To fill this in somewhat: the edges of $V(p)$ are geodesic arcs, and the local geometry of $V(p)$ is determined by the topological type of its embedding into its regular neighborhood $Nhd(V(p))$, by the lengths of its edges, and by the angles around its vertices. To prove the if'' direction of (1), once the local isometry type of $V(p)$ is determined, there is a unique way to fill in $Nhd(V(p)) - V(p)$ by an open hyperbolic disc. The cheapest proof of (2) is to use (1) together with the fact that the isometry group of $S$ acts discretely on $S$, which of course requires already knowing the latter fact, using a proof that depends for example on facts about geodesics explained in the other answers.

As alluded to, there is a much more expensive proof of (2) which uses hyperbolic trigonometry, which under special assumptions goes like this. Assume first that vertices of $V(p)$ have valence 3. Cut $S$ open along $V(p)$ to get a convex hyperbolic polygon containing $p$. Assume further that there is a perpendicular geodesic from $p$ to each side of this polygon (not true in general). Use those perpendiculars, and the geodesics from $p$ to the vertices, to cut the polygon into hyperbolic right triangles. Write down equations relating the shapes of these right triangles to the local geometry of the Voronoi graph. Use these equations to prove (with much agony) that as $p$ is perturbed the local geometry of the Voronoi graph changes.

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Why does this argument not work for the torus? – Igor Rivin Aug 6 '12 at 14:54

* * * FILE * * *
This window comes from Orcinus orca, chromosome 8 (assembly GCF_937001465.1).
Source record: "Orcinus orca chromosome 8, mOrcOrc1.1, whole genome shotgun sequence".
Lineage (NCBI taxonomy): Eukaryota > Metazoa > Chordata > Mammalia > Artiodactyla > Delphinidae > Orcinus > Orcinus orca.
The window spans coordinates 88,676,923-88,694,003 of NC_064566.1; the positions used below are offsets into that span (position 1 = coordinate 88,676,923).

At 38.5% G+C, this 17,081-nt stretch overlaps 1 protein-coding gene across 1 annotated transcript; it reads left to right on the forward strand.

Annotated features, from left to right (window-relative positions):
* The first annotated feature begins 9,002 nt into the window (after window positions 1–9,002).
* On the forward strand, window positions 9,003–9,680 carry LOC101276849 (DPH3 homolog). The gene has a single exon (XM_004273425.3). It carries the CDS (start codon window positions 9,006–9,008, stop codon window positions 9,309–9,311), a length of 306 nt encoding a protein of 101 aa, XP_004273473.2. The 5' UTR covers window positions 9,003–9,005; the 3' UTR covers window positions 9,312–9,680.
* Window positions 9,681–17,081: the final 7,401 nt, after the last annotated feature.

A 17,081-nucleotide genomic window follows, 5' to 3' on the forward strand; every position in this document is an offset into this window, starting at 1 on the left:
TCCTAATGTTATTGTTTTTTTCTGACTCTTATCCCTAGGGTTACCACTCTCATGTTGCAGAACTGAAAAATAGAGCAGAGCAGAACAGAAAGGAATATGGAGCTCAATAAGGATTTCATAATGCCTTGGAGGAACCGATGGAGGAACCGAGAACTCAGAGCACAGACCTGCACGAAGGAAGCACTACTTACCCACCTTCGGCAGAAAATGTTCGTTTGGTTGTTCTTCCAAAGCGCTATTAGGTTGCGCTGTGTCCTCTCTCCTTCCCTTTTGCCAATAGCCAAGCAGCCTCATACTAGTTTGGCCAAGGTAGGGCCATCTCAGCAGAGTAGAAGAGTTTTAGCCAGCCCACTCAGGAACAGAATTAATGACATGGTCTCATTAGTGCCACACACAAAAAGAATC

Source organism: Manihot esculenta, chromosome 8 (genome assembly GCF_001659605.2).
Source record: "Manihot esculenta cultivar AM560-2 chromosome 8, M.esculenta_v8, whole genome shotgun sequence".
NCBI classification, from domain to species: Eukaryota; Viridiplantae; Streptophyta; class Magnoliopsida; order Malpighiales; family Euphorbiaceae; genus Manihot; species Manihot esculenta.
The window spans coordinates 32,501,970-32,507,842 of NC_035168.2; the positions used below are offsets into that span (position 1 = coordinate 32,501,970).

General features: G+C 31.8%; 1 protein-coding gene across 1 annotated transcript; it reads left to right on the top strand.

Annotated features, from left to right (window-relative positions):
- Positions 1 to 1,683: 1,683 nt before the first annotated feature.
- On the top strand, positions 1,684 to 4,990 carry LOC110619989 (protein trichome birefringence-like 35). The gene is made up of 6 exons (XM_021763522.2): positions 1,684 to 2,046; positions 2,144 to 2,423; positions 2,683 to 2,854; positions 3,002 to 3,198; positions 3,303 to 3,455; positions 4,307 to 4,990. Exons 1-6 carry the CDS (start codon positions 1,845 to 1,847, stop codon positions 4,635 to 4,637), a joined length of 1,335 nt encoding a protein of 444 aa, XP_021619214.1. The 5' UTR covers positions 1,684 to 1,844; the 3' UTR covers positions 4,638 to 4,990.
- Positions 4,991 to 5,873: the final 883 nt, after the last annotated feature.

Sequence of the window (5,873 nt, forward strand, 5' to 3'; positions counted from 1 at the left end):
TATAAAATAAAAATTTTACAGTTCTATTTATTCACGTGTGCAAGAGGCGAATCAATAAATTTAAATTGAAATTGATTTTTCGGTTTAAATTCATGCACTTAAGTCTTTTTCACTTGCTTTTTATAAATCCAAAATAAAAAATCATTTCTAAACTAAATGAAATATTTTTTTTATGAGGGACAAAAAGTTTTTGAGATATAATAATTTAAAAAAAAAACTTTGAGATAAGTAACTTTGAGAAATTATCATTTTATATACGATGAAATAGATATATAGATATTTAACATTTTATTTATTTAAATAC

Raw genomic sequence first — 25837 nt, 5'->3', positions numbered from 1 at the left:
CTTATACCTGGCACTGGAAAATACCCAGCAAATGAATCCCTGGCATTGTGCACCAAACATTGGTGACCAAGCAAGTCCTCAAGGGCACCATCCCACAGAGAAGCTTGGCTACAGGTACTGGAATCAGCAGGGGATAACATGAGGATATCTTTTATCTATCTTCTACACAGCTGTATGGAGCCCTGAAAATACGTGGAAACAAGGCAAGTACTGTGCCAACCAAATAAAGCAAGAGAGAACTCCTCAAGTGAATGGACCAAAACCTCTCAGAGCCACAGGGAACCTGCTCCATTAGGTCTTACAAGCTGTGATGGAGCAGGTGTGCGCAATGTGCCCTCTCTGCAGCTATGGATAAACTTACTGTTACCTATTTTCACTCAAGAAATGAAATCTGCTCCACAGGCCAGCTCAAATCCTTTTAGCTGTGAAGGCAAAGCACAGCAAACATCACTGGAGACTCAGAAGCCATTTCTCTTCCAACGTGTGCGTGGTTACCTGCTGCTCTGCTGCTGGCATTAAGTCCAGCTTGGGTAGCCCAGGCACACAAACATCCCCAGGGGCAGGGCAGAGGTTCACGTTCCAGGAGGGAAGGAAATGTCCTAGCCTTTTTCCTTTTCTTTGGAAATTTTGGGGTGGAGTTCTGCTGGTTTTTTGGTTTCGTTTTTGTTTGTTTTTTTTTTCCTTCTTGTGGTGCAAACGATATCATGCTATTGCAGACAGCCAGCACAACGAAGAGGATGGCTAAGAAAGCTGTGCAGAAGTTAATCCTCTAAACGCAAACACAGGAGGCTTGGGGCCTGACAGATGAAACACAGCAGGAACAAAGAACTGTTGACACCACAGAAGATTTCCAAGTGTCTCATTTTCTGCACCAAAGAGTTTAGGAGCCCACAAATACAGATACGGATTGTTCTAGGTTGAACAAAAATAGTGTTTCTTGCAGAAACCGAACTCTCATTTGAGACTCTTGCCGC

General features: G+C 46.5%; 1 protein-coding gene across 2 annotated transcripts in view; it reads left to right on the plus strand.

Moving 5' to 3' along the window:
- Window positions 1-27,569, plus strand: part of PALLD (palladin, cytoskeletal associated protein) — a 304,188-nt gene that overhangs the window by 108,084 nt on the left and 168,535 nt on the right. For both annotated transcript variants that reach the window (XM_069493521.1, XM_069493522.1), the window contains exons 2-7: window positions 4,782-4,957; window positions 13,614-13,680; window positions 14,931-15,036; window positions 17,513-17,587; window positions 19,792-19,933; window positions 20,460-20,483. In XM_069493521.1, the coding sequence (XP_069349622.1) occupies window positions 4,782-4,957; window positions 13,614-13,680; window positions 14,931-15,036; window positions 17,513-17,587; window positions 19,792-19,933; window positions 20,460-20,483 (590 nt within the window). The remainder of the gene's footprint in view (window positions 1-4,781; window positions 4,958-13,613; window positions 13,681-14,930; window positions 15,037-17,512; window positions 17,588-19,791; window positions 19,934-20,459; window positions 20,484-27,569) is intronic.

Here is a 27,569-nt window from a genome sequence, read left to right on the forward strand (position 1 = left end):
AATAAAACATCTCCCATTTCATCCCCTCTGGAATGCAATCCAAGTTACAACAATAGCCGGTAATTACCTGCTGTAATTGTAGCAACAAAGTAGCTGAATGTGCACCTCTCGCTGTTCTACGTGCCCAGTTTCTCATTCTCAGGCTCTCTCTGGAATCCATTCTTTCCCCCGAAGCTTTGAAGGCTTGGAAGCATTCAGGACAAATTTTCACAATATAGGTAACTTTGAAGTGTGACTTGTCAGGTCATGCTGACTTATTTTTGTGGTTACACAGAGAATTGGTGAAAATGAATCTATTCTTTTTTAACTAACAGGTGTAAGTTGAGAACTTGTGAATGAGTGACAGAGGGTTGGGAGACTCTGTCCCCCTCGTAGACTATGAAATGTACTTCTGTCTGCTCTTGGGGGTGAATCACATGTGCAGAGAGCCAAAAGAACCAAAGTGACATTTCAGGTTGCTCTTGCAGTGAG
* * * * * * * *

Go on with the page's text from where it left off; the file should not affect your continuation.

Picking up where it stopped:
Because the deck transformation group of the torus is a subgroup of the translation group. So when you perturb $p$, and lift to the total orbit of $p$, all of the points in that orbit are perturbed by adding the same little vector, and so the entire Voronoi diagram is perturbed by adding the same little vector, and the angles are unaffected. – Lee Mosher Aug 6 '12 at 15:24
I guess this is really just walking through the proof that a torus is homogeneous. – Lee Mosher Aug 6 '12 at 15:29
I think we all agree that the torus is homogeneous, my question was: what about your argument depends on strictly negative curvature? – Igor Rivin Aug 6 '12 at 15:46
@Lee: Your suggestion sounds way too painful. Even proving that generically Voronoi tiling has 3-valent graph is not at all easy, it was done in 2007 by Diaz and Ushijima (their proof could be simplified though). An easier argument is to consider not just Voronoi tiling of the hyperbolic plane associated with the given orbit, but the entire collection of bisectors of points in the orbit. Then you can see how angles change already in the case of cyclic group (angle/distance between bisectors depends on distance from the point to the axis). @Igor: This is where I would use hyperbolicity. – Misha Aug 7 '12 at 21:26